Friday, April 15, 2016

3 Ways to Improve Dentist-Patient Communication

A trip to the dentist can be frustrating for a variety of reasons: the cost, a lost personal or sick day, the feeling of being worried about your health and well-being. These concerns are difficult enough, but they can be exacerbated by poor or nonexistent patient communication. Improving communication between a health care provider and a patient can have fantastic results for both customer satisfaction and patient compliance. Achieving smooth dentist-patient communication may be a difficult, but following some simple advice can make the process much easier.

Dentist and Patient Communication: An Overview
A 2005 study on dentist-patient communication conducted by the University of California, Los Angeles found that “the dentist’s ability to communicate clearly and effectively is one of the underlying factors assuring a successful dentist-patient relationship and the key to all outcomes of the dental practice.” Improving your patient communication can have a positive impact on the patient’s well-being. Establishing a clear dialogue with a patient can be difficult, but the benefits are substantial enough to require the effort.

Communicate Uncertainty

Everyone has a different personality and reacts to pain or hardship in his or her own way. On top of that, people have various education levels and understandings of medicine, biology, and anatomy. While it can be tempting for dentists to answer any question with certainty, a patient could become upset or frustrated if the outcome is dramatically different from the prediction. If you don’t know the answer to a question, then simply say, “I don’t know.”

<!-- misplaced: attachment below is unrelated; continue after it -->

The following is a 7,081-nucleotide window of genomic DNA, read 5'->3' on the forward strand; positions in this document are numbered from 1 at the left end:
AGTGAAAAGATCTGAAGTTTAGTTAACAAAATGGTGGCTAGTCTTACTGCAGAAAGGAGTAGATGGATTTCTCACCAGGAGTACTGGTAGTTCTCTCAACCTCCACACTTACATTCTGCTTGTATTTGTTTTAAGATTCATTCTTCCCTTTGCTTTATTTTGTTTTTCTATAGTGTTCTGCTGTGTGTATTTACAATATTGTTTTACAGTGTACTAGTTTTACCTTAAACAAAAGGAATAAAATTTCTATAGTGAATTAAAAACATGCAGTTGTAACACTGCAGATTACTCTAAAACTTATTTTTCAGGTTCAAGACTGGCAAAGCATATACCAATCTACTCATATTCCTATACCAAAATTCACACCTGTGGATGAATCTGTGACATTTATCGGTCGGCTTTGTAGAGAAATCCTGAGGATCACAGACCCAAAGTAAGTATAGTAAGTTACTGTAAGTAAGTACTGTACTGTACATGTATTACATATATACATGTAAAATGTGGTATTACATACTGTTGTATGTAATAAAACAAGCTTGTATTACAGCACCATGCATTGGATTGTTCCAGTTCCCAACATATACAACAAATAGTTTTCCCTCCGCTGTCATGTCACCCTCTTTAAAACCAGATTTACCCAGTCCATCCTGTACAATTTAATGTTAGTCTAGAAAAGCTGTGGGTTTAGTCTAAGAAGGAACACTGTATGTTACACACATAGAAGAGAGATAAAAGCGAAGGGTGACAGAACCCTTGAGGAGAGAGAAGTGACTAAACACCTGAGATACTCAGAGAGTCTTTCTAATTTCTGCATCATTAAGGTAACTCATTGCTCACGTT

Remember: Patients Are Not Dental Professionals
To receive a DDS or DMD degree, years are spent learning and practicing unique specialties among health care professionals. This result is gaining a level of comfort with advanced technical terms that is not usually shared by members of the general public. When speaking with patients or their families, dentists should communicate as plainly as possible. Telling a patient he or she has periodontitis can unnecessarily frighten the patient, when he or she only has gum disease. Discussing diagnosis or treatment options in simple terms encourages patient involvement.

The Qualified Professional Has the Final Word
While the vast majority of patients will be grateful for clear communication, others will take advantage. Some people interpret explanation or dialogue as negotiation. In some instances, the input from a patient or his or her family is vital to making a treatment decision. In other cases, a dentist’s decision is final. There are always second opinions, and communicate that option, but health care professionals have a duty to rely on their training and experience in making the ultimate determination about health care. If an open channel of communication is leading to unproductive areas, feel free to reiterate your recommendation and end the conversation. A dentist has a duty to serve his or her patients but not at the expense of their careers or livelihoods.

Precious Thompson, DDS

2 comments:

Kylie said...

Very informative information. Will definitely use this advice, thanks for the post.

Jr. Williams said...

How often should you go to the dentist?
Coatesville Dentist

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